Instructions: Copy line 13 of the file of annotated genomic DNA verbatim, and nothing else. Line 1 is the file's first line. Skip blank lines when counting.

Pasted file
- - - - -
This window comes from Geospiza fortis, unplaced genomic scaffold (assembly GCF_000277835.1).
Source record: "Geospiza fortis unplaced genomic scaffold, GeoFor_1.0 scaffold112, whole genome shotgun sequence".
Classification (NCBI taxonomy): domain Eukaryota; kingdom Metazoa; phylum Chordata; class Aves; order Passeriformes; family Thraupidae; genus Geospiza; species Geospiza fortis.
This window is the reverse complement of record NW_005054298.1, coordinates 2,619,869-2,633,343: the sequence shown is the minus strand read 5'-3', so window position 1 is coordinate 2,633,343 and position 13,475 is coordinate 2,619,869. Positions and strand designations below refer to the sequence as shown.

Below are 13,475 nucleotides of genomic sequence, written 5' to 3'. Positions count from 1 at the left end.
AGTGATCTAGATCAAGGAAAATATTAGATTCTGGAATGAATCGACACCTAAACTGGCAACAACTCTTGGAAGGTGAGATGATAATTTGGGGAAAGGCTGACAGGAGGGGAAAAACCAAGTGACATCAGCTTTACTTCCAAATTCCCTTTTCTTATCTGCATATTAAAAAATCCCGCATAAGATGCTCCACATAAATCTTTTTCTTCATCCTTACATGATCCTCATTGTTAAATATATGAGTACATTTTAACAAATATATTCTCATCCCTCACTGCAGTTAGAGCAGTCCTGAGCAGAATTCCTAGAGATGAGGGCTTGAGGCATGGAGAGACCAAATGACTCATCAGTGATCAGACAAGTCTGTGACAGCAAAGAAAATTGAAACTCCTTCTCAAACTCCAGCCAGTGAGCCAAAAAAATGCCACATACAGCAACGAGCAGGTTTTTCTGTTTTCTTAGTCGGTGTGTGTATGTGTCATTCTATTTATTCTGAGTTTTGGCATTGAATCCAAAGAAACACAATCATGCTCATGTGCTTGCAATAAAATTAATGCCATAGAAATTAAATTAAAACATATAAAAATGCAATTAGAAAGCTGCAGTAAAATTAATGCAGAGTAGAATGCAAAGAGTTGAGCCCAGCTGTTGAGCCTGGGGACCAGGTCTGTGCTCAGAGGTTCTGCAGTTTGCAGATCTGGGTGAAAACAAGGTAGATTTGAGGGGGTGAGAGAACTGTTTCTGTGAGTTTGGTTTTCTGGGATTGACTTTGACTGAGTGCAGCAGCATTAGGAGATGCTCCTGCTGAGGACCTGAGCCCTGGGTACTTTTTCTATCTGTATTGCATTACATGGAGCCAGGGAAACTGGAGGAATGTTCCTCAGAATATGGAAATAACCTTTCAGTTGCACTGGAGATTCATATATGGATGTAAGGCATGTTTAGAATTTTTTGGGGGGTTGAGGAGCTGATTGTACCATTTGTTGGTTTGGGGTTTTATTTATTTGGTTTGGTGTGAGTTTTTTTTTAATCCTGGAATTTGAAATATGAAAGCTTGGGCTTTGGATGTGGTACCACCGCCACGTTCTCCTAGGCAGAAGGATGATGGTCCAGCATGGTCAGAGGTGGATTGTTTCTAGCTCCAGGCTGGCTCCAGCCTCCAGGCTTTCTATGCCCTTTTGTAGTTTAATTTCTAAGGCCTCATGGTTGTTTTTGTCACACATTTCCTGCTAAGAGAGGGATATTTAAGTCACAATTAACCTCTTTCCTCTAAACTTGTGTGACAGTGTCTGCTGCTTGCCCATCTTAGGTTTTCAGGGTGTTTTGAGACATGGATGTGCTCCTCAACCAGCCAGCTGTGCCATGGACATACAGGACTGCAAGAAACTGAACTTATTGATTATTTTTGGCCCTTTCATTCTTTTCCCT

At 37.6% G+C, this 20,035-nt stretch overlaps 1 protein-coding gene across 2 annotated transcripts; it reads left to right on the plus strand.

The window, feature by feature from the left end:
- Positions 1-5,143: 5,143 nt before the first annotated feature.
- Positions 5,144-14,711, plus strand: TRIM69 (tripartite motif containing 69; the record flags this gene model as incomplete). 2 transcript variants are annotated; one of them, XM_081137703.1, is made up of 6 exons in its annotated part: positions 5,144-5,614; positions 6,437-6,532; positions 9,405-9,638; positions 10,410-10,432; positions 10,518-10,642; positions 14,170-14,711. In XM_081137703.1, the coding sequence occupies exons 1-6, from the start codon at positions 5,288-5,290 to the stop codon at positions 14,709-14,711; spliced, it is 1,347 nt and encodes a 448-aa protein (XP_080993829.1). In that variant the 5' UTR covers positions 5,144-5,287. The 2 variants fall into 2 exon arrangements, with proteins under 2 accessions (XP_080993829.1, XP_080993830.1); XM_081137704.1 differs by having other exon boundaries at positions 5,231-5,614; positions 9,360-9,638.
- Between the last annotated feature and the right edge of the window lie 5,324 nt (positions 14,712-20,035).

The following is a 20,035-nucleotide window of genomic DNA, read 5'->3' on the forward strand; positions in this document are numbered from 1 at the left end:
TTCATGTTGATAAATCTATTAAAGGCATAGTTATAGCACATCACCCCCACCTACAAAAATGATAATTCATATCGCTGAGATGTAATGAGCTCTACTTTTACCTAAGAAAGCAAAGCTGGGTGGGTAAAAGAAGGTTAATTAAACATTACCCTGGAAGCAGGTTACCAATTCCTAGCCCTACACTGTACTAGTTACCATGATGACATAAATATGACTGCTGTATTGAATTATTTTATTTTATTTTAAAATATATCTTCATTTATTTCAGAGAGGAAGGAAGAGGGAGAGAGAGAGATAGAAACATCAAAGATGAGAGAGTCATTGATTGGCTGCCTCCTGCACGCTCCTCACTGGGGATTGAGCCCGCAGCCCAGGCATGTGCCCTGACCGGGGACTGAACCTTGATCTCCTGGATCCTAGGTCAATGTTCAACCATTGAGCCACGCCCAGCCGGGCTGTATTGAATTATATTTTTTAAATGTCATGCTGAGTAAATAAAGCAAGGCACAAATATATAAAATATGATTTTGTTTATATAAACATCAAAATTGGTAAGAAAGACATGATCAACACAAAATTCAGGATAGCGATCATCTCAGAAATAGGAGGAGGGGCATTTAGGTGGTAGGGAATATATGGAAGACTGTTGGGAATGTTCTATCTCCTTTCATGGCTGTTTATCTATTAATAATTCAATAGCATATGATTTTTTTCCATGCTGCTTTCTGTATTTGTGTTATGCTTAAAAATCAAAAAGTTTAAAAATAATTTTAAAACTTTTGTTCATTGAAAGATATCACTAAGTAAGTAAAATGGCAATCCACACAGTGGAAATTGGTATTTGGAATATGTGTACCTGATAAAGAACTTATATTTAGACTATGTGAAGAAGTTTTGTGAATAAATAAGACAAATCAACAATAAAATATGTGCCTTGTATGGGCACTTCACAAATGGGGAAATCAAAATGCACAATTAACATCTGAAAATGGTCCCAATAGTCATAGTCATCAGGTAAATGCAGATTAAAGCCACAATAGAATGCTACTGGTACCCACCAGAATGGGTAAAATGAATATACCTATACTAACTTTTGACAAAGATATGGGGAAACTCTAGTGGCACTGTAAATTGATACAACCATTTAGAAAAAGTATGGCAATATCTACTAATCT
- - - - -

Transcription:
TTCATGTTGATAAATCTATTAAAGGCATAGTTATAGCACATCACCCCCACCTACAAAAATGATAATTCATATCGCTGAGATGTAATGAGCTCTACTTTTACCTAAGAAAGCAAAGCTGGGTGGGTAAAAGAAGGTTAATTAAACATTACCCTGGAAGCAGGTTACCAATTCCTAGCCCTACACTGTACTAGTTACCATGATGACATAAATATGACTGCTGTATTGAATTATTTTATTTTATTTTAAAATATATCTTCATTTATTTCAGAGAGGAAGGAAGAGGGAGAGAGAGAGATAGAAACATCAAAGATGAGAGAGTCATTGATTGGCTGCCTCCTGCACGCTCCTCACTGGGGATTGAGCCCGCAGCCCAGGCATGTGCCCTGACCGGGGACTGAACCTTGATCTCCTGGATCCTAGGTCAATGTTCAACCATTGAGCCACGCCCAGCCGGGCTGTATTGAATTATATTTTTTAAATGTCATGCTGAGTAAATAAAGCAAGGCACAAATATATAAAATATGATTTTGTTTATATAAACATCAAAATTGGTAAGAAAGACATGATCAACACAAAATTCAGGATAGCGATCATCTCAGAAATAGGAGGAGGGGCATTTAGGTGGTAGGGAATATATGGAAGACTGTTGGGAATGTTCTATCTCCTTTCATGGCTGTTTATCTATTAATAATTCAATAGCATATGATTTTTTTCCATGCTGCTTTCTGTATTTGTGTTATGCTTAAAAATCAAAAAGTTTAAAAATAATTTTAAAACTTTTGTTCATTGAAAGATATCACTAAGTAAGTAAAATGGCAATCCACACAGTGGAAATTGGTATTTGGAATATGTGTACCTGATAAAGAACTTATATTTAGACTATGTGAAGAAGTTTTGTGAATAAATAAGACAAATCAACAATAAAATATGTGCCTTGTATGGGCACTTCACAAATGGGGAAATCAAAATGCACAATTAACATCTGAAAATGGTCCCAATAGTCATAGTCATCAGGTAAATGCAGATTAAAGCCACAATAGAATGCTACTGGTACCCACCAGAATGGGTAAAATGAATATACCTATACTAACTTTTGACAAAGATATGGGGAAACTCTAGTGGCACTGTAAATTGATACAACCATTTAGAAAAAGTATGGCAATATCTACTAATCT